Oil Hits 8-Month High after US Kills Iranian General

By Published On: January 3, 2020Categories: Alerts, Crude, Daily Market News & Insights, Diesel, Gasoline

Yesterday, we said that 2020 will have a hard time living up to the geopolitical drama of last year. We may have spoken too soon.

Oil prices are soaring higher this morning following a US military strike on Iranian General Qasem Soleimani in Iraq last night. Crude oil prices are up by more than $2/bbl this morning as Iran vows retaliation. Currently, crude oil is trading at $63.40, up $2.22 (3.6%), though down from an 8-month high above $64 seen earlier this morning.

Fuel prices are also rocketing higher this morning, in line with crude gains. Diesel prices are trading at $2.0767, up 5.3 cents (2.6%). Gasoline prices are $1.7586, gaining 5.4 cents (3.2%).

What Happened

Last night, a drone strike at Baghdad International Airport killed Major General Qasem Soleimani, along with several Iraqi militia members backed by Tehran.

General Soleimani was the leader of Iran’s Revolutionary Guard elite Quds Force, a secret group spreading Iran’s influence beyond their border. Recently there has been a slew of escalatory activity between US and Iranian proxy forces in Iraq, including an attack on the US embassy in Iraq. As head of the Quds Force, Soleimani was instrumental in orchestrating attacks like these as well as coordinating other proxy groups.

The Pentagon claims that the strikes were retaliation against the “hundreds of Americans” killed by Soleimani’s plans, and that he “was actively developing plans to attack American diplomats and service members in Iraq and throughout the region.” Secretary of State Pompeo hinted at an “imminent attack” being planned by Soleimani.

What Makes the Attack Significant

There are a number of things that make this attack more significant than other recent attacks in the Middle East.

  1. Soleimani was a major leader in Iran. Some had pointed to Soleimani as the next president of Iran, and he had significant sway within the country. As a major general over Iran’s foreign military activities and a war hero from the Iran-Iraq war in the 80s, he has been a leader in fighting terrorist threats such as ISIS, al Qaeda, and other terrorist groups, in addition to his attacks on US soldiers and allies. The NY Times reports that Soleimani was considered a second foreign minister behind Minister Zarif.


  1. Soleimani was the head of Iran’s asymmetric military strategy. For years, Iran has been developing the capabilities of asymmetric war through proxy networks. Intelligence officials believe Iran was behind the September attack on Saudi oil infrastructure, using proxy agents to wreak havoc on enemies and their allies. Given the myriad attacks in the Middle East pinned to “Iranian-backed groups”, the blow is a direct response to Iran’s asymmetric warfare approach.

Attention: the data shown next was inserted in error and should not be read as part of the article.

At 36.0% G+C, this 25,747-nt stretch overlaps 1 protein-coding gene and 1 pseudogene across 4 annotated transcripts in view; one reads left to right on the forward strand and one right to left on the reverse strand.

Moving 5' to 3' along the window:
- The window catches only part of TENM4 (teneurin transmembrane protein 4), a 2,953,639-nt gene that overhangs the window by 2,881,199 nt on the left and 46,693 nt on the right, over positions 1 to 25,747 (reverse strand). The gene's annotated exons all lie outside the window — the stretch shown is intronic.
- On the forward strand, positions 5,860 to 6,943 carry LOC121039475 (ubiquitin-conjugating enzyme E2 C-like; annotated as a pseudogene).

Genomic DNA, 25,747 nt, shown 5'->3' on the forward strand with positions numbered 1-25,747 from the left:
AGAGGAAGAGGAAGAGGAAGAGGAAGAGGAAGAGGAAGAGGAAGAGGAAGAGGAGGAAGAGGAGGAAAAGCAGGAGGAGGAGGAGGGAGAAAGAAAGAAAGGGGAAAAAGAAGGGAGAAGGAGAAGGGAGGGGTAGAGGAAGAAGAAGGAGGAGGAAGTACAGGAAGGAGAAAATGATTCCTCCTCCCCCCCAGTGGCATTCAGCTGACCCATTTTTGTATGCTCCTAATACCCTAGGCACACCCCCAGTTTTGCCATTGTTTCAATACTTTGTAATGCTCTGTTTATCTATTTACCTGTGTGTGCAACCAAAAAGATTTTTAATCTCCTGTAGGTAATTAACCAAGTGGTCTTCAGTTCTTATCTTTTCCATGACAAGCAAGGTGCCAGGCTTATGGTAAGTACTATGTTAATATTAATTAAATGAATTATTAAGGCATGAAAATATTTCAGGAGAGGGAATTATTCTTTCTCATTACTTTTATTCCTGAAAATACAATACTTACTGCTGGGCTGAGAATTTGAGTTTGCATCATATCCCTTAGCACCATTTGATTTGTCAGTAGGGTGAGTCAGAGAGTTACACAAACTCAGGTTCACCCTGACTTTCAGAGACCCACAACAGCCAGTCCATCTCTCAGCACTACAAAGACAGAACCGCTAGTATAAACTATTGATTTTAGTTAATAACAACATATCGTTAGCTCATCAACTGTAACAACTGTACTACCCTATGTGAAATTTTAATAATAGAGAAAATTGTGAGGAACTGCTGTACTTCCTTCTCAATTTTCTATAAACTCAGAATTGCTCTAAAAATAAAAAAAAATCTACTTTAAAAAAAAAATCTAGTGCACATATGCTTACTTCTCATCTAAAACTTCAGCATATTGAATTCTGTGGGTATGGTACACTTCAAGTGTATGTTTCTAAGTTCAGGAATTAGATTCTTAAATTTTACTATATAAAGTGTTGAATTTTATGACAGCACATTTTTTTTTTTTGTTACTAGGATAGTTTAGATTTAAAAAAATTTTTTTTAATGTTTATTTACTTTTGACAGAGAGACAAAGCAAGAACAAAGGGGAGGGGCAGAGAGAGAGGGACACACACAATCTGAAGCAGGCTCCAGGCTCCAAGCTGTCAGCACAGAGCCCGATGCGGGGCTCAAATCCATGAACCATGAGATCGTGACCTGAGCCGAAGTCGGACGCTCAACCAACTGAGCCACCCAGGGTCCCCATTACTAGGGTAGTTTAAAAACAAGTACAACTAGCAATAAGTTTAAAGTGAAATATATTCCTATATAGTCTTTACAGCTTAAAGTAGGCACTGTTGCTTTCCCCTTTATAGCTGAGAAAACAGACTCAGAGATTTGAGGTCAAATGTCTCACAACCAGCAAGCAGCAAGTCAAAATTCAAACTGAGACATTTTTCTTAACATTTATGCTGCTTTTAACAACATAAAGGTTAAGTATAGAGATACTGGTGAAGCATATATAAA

1. The strike is a shift from US restraint. Following the Saudi oil attack, Trump tweeted that the US was “locked and loaded” and ready for a confrontation with Iran – yet no action occurred. When a UAV was shot down near Iran, Trump came to the brink of launching missile strikes on Iran but stood down at the last minute. This attack, following the death of a US contractor and attacks on the US embassy in Iraq, is a symbol to allies in the region that the US is taking a more direct approach.

What’s Next?

Iran declared a three-day period of mourning for their fallen general, so don’t expect an immediate reaction. Still, the country has warned that “harsh retaliation is waiting.” Iran’s Supreme National Security Council reportedly received orders to retaliate “in exact proportion” to the strike.

While some local police agencies such as NYPD and LAPD have gone on alert for any possible retaliation, most experts expect Iran’s response to take place closer to home, likely in Iraq or another Middle Eastern country. For oil markets, rising tensions in the Middle East have once again put traders on edge. The September Saudi attack shows that oil infrastructure is a target, and Iraq is one of the largest oil producers in the world.

Iraq’s Parliament will meet tomorrow to address the strike, and some believe the country may call for the expulsion of American troops from the country. In contrast, Secretary Pompeo posted a video that allegedly shows Iraqi citizens celebrating the strike.

The strike represents a significant escalation in tensions between the US and Iran, and while this may not be the blow that leads to direct conflict, it will certainly continue the tit-for-tat exchange that has brought the two countries much closer to open confrontation. For oil markets, it appears Iran will play a major role in driving volatility, uncertainty and risk premiums into commodity prices.

This article is part of Alerts

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The information contained herein is derived from sources believed to be reliable; however, this information is not guaranteed as to its accuracy or completeness. Furthermore, no responsibility is assumed for use of this material and no express or implied warranties or guarantees are made. This material and any view or comment expressed herein are provided for informational purposes only and should not be construed in any way as an inducement or recommendation to buy or sell products, commodity futures or options contracts.

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